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College Gender Gap



The college gender gap shows that women are taking the dominant lead in pursuing a secondary education in comparison with their male counterparts. This college gender gap has taken off since 2000 and now demonstrates that about 57 percent of college students are female.

The college gender gap we see today is quite the opposite of what it was 100 or even 50 years ago. During past decades, women were barely allowed to pursue a higher education through a college or university. Now the majority of students at most colleges and universities throughout the United States belong to the female category. That is not the only college gender gap being seen across college and university campuses in America. Unfortunately, Hispanic men and women as well as black students are less likely to be seen throughout one of these institutions of higher learning. This is a cause for concern that many educators and policymakers are now looking for a solution to help bridge not only the college gender gap but the gap between minority students as well.

Educators are also worried about the lack of male attendance at schools that demonstrates the problem with this college gender gap. However, the numbers of women in college vs. men are staying about the same, and have been since about 2007. Women make up 57 percent of the higher education learners compared with 43 percent being male students. There are many reasons why educators and college administrators are finding evidence in the college gender gap. There are certain barriers that men face as well as alternatives to college including military, specialized training, manual labor as well as prison populations. Among all of these categories, there is a larger male presence. Some colleges actually admit less women than men because of this discrepancy with the gender gap, which is prompting talk of a possible gender bias when it comes to college admissions. Many organizations as well as federal civil rights investigators are now looking into the college admission processes at colleges throughout the United States beginning with a formal investigation to find evidence of gender discrimination. 

When it comes to the minority gap in college students, the declining number of Hispanic men is also going down among college applicants, which could be another reason many men are losing ground on college campuses. Unfortunately educators are struggling to increase the numbers of Hispanic men that apply for and attend college or university after high school. The numbers of men joining the military is another one of those huge barriers that can be attributed to the number of men going to college. Even with college being almost entirely paid for by the military after the service, or sometimes during, is complete, many men are opting not to pursue a college education.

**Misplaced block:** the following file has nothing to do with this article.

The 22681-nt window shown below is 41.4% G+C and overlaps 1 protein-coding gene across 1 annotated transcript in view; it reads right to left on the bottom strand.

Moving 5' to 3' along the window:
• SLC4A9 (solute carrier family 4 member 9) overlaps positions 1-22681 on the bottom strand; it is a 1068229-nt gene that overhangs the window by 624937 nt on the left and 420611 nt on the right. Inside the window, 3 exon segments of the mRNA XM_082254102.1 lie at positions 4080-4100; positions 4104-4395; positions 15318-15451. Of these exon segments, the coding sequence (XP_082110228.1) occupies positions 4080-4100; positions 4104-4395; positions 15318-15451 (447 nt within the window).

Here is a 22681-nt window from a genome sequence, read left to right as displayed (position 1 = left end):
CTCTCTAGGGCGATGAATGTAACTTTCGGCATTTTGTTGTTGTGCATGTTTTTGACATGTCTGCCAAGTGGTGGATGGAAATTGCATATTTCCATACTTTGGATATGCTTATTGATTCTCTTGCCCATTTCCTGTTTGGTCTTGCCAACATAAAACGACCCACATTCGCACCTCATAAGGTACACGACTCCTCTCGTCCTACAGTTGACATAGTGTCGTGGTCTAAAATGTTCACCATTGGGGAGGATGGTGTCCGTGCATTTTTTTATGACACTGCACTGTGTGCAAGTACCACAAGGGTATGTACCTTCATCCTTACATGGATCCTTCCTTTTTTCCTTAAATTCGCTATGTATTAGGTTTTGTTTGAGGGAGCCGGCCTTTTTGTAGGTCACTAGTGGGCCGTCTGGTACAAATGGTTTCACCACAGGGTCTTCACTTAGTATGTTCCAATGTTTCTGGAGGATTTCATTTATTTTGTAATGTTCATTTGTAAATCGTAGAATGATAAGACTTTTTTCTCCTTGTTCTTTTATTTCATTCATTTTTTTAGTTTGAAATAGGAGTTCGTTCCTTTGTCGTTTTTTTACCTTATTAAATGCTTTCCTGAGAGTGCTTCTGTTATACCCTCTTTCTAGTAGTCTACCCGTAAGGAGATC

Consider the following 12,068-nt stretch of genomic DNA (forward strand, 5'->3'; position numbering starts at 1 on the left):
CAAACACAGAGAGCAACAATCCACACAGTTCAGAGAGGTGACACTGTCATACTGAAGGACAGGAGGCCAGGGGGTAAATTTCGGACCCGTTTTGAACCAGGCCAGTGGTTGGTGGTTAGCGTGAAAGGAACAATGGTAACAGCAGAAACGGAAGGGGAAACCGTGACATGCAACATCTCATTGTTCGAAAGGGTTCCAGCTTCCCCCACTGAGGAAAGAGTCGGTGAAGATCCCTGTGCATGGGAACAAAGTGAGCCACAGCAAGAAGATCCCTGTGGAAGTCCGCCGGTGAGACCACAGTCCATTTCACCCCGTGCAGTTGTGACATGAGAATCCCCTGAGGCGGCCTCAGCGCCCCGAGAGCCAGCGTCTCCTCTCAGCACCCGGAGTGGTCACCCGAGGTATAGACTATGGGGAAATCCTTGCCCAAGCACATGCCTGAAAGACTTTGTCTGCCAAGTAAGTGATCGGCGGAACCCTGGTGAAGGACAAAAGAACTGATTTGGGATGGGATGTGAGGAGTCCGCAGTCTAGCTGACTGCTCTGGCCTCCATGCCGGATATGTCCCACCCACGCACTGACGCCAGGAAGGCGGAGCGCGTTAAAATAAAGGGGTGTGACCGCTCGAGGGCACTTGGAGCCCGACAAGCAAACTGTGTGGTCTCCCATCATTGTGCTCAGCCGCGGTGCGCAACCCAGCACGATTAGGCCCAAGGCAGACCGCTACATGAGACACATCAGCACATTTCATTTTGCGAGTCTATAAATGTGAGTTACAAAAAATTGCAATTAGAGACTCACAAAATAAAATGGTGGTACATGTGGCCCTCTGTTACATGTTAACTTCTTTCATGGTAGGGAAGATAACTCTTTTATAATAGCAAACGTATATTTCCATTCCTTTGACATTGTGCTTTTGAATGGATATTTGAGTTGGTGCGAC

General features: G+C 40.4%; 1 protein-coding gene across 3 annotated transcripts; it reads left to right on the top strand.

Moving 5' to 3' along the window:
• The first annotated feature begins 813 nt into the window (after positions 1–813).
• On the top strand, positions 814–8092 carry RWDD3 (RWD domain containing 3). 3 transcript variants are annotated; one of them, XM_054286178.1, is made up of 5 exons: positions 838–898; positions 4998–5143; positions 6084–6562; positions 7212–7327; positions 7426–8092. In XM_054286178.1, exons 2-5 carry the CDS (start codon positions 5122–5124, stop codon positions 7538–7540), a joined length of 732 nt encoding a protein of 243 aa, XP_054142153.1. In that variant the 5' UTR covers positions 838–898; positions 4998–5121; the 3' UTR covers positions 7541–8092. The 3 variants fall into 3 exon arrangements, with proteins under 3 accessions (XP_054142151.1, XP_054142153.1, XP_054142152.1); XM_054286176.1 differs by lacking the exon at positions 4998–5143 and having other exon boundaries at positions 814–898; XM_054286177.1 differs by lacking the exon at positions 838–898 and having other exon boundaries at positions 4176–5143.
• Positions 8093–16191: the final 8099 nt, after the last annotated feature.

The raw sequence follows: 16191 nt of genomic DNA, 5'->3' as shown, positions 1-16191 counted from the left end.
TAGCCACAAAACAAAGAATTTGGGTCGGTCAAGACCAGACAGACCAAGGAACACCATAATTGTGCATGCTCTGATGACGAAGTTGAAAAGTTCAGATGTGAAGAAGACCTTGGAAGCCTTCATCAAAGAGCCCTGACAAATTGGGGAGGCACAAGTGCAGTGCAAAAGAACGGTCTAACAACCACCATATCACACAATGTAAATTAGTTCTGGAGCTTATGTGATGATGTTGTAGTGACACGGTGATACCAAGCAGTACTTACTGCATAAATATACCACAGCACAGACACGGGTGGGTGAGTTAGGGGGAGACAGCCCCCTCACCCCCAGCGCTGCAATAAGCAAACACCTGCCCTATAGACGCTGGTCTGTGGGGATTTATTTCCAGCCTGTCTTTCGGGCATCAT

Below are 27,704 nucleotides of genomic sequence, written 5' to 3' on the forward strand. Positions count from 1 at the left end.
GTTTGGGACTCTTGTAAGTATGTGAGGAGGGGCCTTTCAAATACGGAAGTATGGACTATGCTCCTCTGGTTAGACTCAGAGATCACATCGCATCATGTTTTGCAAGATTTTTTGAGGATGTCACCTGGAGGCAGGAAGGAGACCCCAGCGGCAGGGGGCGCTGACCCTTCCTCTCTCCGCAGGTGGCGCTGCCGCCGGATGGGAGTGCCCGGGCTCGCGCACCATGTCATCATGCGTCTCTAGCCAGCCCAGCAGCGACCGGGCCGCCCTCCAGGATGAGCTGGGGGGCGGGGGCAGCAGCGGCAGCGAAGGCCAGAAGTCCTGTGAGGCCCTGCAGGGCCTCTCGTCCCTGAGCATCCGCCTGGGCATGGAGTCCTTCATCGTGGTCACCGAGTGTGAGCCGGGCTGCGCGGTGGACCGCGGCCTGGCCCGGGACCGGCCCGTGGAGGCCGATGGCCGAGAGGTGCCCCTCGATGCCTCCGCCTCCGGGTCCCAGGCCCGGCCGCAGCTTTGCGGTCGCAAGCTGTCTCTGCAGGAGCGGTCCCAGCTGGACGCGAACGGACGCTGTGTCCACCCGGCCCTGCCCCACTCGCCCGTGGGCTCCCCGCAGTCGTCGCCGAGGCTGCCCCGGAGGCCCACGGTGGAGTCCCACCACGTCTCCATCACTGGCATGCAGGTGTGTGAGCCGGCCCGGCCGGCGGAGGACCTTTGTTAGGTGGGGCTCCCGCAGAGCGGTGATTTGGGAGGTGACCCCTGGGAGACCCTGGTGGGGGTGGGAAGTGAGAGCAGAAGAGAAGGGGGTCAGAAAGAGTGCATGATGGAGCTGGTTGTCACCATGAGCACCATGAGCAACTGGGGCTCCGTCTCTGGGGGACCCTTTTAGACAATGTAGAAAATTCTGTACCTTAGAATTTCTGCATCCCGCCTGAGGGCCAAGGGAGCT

With costs of tuition and fees going up at colleges and universities throughout the country, many men are becoming more likely to choose an alternative form of job training like technical schools and programs. Instead of spending four years obtaining a bachelor's degree, many men are more willing to spend a few months up to a year, in a training program to get a certification in a very job-specific field. The number of students attending these technical and training schools has gone up substantially over the past few years since the first recession, and only continue to raise. With the majority of these applicants being male, it could attribute greatly as to the numbers seen in the college gender gap.

Regardless of the type of post secondary education that someone chooses, it is important for parents to talk to their children about the importance of getting a additional education after high school. Getting this education is almost a necessity in this current job market as college graduates struggle to make it in this world with such a competitive industry and high unemployment rate.